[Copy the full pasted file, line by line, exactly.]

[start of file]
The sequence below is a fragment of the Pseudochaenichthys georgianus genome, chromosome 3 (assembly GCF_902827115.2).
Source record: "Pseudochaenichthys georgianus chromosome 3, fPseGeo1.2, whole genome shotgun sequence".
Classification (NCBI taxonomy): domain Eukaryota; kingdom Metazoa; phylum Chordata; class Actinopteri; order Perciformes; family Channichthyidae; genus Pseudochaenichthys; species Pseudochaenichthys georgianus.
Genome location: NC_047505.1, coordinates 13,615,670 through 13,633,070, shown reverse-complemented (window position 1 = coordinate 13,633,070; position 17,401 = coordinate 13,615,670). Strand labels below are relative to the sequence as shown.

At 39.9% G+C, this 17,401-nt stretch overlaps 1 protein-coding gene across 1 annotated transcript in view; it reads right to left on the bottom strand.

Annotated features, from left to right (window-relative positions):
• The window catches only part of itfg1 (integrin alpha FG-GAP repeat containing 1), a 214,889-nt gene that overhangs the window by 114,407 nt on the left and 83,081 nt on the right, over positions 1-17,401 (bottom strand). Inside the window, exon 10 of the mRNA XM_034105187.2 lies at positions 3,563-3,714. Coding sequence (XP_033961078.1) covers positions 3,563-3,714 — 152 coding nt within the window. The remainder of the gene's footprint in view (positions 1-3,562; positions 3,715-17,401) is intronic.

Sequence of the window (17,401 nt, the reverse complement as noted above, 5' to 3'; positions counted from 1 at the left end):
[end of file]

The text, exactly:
The sequence below is a fragment of the Pseudochaenichthys georgianus genome, chromosome 3 (assembly GCF_902827115.2).
Source record: "Pseudochaenichthys georgianus chromosome 3, fPseGeo1.2, whole genome shotgun sequence".
Classification (NCBI taxonomy): domain Eukaryota; kingdom Metazoa; phylum Chordata; class Actinopteri; order Perciformes; family Channichthyidae; genus Pseudochaenichthys; species Pseudochaenichthys georgianus.
Genome location: NC_047505.1, coordinates 13,615,670 through 13,633,070, shown reverse-complemented (window position 1 = coordinate 13,633,070; position 17,401 = coordinate 13,615,670). Strand labels below are relative to the sequence as shown.

At 39.9% G+C, this 17,401-nt stretch overlaps 1 protein-coding gene across 1 annotated transcript in view; it reads right to left on the bottom strand.

Annotated features, from left to right (window-relative positions):
• The window catches only part of itfg1 (integrin alpha FG-GAP repeat containing 1), a 214,889-nt gene that overhangs the window by 114,407 nt on the left and 83,081 nt on the right, over positions 1-17,401 (bottom strand). Inside the window, exon 10 of the mRNA XM_034105187.2 lies at positions 3,563-3,714. Coding sequence (XP_033961078.1) covers positions 3,563-3,714 — 152 coding nt within the window. The remainder of the gene's footprint in view (positions 1-3,562; positions 3,715-17,401) is intronic.

Sequence of the window (17,401 nt, the reverse complement as noted above, 5' to 3'; positions counted from 1 at the left end):